Max Mosley says that a deal may be very close and agreed to in principle regarding the FIA/FOTA war over the regulations of F1 in 2010. Apparently the teams have worked very hard with the FIA in meetings during the Monaco Race weekend and come up with concessions from all sides.
“I hope all 10 teams here sign up. I think lots of people have expressed views as to whether they will or they won’t,” said Whitmarsh. “Expressing those publicly I don’t think helps.
“It’s ridiculous if we between us, the governing body, commercial rights holder and 10 teams in Formula 1, cannot find a constructive way forward. At the end of the day there are no guarantees from any of these teams they are going to be here next year or in the years to come.
“But with all due respect to new entrants, it’s a big ask to jump into Formula 1, even with budget caps or whatever. The risk of a new entrant failing is always going to be greater than any of these teams failing or withdrawing. We have to make sure we keep them in.”
Mosley said he believed Ferrari would commit its entry ‘by Friday’, but felt that ‘one or two’ manufacturers may be ready to walk.
“I am confident Ferrari will still be here,” said Mosley. “[But] I think one or two of them may have to stop but it is nothing to do with these discussions.
“It is very difficult for a major manufacturer to continue in F1 when they are economising in their factories by shutting off every other lift, turning down the electricity, not cleaning the windows, not serving coffee at the meetings.
“A company that is in that sort of situation is unlikely to go on pouring massive money into F1. So there is a danger, and that’s what started the whole thing with the new teams.
“So we are going to lose one or two manufacturers and or independent teams, we can’t assume that things will continue. That’s what provoked the whole of this. If we hadn’t had the present crisis, we wouldn’t be having these discussions.”
“The main thing for the new teams is that they shouldn’t be behind technically, and there are ways of overcoming that problem,” he said.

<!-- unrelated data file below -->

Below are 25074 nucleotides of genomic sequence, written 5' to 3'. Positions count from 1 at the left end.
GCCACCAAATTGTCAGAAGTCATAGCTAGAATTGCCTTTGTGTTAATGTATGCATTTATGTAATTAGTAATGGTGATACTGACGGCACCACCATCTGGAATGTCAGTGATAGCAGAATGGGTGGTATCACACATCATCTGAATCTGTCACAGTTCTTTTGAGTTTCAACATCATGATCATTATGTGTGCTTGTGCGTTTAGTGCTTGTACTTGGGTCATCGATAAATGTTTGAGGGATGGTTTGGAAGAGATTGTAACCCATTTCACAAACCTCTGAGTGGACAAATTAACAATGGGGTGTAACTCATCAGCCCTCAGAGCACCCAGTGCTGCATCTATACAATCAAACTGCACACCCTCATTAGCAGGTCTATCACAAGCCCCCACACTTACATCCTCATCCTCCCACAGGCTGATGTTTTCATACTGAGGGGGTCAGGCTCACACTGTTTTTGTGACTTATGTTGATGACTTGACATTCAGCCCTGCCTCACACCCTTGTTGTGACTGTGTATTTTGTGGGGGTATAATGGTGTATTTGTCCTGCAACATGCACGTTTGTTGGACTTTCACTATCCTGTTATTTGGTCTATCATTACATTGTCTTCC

Read the full story, expertly handled, at Autosport.
Rumor has it that the two teams Max is talking about not being here next year is BMW and Toyota. Apparently their threat may have been more ‘real’ than others but not necessarily due to the regulations? We will wait to see.
For now, the regulations will most likely remain as-is with some minor tweaks to clear up some trouble spots. How will the new teams be competitive with today’s regulations? That remains to be seen. How will the grid look if two teams leave? It has been suggested that Bernie will give the money, due the teams that leave, to any team that runs a third car and driver. Check out the BBC story on this issue.
But most notably, and perhaps the biggest issue of all, is the teams desire to re-start the F1 Commission which expired in 2007 after the Concorde Agreement was not renewed. It seems Max has conceded on the point although not happy about it. In the end, I would argue that Bernie has gotten a hold of Max and calmed him down. Max even stated the break-away threat was not real but we also know how he can marginalize a very real issue.
“I think they all realise that isn’t practical,” Mosley said. “We [he and Ecclestone] tried all this in 1980-81 and we had a lot more going for us than they do. You can’t really do that – all you do is destroy what you’ve got. So that’s a bargaining position.”